Those feathers were a shiny, copper-tinted red, Abby knew. This was the same one that had grabbed Charlie. Abby watched for this one. She liked this one.
The Other waited for her giggles to subside and then, with the careful attentiveness humans would usually attribute to a pediatric surgeon, lifted the short sleeve of her tee-shirt to check her arm for the injury that had made her yelp. She giggled again as its head ducked and bobbed and those golden eyes darted back to her face, the sharp talons at the ends of its fingers piercing small holes in her shirt-sleeve as it paused. She bit her lips together to try and stop the embarrassment from escaping like this and failed miserably when it mistook her silly reaction to being startled as a further sign of injury.
She caught its big hand in both of hers when the Other moved to slice open her shirt with one of its talons.
“I’m okay,” she told it. “You...” she pointed at the door then mimed walking, then covered her ears. “So quiet.”
The Other’s head cocked sideways, curious and uncomprehending. Abby gave up with a sigh. They’d been trying to talk to each other since three times like this ago and had yet to get beyond being relaxed with each other. The Other took her arm carefully. Abby put her hand over its, patted the leathery skin and smiled what she hoped was a reassuring smile. It paused to allow her another moment of looking out the window at all those stars beyond the planet, its eyes kind, and then gently tugged her arm to lead her toward the door.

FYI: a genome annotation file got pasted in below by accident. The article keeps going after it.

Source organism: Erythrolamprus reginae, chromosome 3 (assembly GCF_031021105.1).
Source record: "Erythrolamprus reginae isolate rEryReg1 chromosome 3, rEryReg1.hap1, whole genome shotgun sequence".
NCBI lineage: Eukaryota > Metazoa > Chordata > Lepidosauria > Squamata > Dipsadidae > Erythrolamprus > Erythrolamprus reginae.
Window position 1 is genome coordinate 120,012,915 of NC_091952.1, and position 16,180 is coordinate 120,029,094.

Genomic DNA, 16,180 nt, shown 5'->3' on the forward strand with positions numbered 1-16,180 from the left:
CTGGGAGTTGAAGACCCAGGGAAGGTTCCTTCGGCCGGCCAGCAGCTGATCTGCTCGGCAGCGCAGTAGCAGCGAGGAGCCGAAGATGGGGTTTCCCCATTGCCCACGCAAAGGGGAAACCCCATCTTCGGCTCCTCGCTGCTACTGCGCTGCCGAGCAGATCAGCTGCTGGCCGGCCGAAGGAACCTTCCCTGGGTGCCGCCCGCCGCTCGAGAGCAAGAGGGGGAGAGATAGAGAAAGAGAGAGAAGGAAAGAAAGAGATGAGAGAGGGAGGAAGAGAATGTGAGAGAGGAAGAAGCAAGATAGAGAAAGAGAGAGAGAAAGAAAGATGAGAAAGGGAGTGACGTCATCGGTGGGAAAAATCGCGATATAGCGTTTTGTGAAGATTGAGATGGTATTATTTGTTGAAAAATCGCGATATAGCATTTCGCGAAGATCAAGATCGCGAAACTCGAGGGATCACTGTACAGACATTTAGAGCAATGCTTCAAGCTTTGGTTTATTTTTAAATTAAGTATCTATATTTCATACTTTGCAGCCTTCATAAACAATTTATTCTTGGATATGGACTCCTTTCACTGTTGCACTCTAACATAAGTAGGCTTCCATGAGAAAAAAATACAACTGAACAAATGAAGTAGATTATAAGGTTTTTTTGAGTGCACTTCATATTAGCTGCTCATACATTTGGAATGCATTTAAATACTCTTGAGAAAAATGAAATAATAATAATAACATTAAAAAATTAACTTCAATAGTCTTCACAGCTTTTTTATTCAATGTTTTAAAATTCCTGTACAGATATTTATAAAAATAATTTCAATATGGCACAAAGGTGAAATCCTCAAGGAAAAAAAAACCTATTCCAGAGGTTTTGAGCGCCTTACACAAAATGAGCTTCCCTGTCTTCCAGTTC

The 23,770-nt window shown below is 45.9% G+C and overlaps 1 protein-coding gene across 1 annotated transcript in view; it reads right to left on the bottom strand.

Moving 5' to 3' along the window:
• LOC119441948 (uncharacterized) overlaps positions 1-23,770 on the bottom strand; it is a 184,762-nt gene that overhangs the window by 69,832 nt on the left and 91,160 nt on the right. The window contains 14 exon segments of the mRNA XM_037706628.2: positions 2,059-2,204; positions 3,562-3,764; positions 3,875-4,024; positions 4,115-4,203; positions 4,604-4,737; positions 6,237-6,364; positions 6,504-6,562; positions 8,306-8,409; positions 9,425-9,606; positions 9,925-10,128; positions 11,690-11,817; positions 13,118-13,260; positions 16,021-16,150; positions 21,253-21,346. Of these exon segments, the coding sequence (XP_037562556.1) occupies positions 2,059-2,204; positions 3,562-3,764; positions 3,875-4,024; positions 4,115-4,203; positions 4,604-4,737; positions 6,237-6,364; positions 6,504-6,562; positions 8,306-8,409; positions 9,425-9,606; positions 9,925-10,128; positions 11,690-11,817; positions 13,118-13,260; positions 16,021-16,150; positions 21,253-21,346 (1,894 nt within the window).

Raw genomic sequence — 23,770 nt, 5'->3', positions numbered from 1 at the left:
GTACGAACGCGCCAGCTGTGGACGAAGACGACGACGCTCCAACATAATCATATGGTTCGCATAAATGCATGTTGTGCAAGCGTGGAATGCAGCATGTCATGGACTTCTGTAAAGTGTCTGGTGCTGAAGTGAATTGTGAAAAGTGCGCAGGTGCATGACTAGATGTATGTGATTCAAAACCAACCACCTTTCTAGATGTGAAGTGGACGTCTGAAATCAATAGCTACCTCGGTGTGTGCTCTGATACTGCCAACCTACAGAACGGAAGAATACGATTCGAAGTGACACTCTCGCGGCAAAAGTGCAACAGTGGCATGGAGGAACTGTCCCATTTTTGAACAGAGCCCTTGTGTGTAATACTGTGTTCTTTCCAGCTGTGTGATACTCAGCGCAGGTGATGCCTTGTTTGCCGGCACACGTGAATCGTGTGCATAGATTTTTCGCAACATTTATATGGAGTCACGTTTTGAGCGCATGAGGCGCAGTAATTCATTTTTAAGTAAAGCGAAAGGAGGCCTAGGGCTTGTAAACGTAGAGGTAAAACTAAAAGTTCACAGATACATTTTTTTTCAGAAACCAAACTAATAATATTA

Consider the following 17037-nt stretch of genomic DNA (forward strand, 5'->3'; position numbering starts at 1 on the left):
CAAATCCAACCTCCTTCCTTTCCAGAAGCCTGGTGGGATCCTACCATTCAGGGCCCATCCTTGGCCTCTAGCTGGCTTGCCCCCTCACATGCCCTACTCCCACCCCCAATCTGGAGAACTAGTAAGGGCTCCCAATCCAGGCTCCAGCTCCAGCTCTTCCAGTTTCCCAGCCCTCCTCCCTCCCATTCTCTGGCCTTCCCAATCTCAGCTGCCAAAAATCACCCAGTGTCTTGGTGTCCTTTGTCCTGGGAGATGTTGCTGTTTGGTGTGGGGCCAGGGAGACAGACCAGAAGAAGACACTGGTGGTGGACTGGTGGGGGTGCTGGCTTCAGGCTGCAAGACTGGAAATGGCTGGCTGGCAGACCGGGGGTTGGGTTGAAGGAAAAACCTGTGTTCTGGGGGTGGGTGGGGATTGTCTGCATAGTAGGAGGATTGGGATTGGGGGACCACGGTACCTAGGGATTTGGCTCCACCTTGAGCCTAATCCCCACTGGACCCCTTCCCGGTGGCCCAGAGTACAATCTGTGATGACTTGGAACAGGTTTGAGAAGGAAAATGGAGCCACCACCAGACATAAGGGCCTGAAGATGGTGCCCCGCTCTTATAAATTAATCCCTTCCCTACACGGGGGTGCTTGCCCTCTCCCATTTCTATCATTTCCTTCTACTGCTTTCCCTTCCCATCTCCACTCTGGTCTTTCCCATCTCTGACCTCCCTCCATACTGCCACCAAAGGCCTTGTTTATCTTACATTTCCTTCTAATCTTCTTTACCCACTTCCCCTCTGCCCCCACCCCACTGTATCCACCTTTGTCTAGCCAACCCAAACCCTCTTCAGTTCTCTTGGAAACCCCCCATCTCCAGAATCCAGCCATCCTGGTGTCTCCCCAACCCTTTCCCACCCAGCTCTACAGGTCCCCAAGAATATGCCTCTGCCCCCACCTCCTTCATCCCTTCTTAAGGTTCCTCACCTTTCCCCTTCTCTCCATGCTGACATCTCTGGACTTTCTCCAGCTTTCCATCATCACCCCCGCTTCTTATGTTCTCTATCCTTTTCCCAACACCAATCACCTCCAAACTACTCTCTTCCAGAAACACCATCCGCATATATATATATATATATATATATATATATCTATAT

* * *
The Charlie Gang, as Abby thought of them, attempted their first escape at the end of a shower day. They made it down the hall. Charlie was so proud of himself and they all hailed it as a breakthrough that they’d even gotten the door open.
Abby had gone with them. Charlie was scared and angry and that scared her, like it had scared her when they’d been married, so it had been easy for him to make her go. She’d spent the entire five minutes in a panic and trying to see anywhere that she could get away from the Charlie Gang. There was no police station she could walk to barefoot up here. Much like when Charlie had grabbed her and pulled her into the alley seconds before they had been abducted, there wasn’t a soul around who knew what was going on well enough to help. And the ones who did know, wouldn’t.
The Others that caught them had been firm with them. Abby had hung onto the one that took her back to the cell so strongly that her knuckles had turned white where she grasped its fingers. She stood stiffly under the watchful eyes of Charlie as the sand-colored eyes set in light blue scaled skin darted from her hands to her blank face to its comrades. Through sheer will power, she didn’t grab at it again after it carefully pried her fingers loose.
It looked back at her once as it left the cell. Abby stood where she had been left, watching its back, and saw its metallic-teal crest feathers ruffle uneasily as the door closed.
Why are Authors crazy? I can't answer that, but I can provide bits of my own thoughts so that you can piece together why I may be.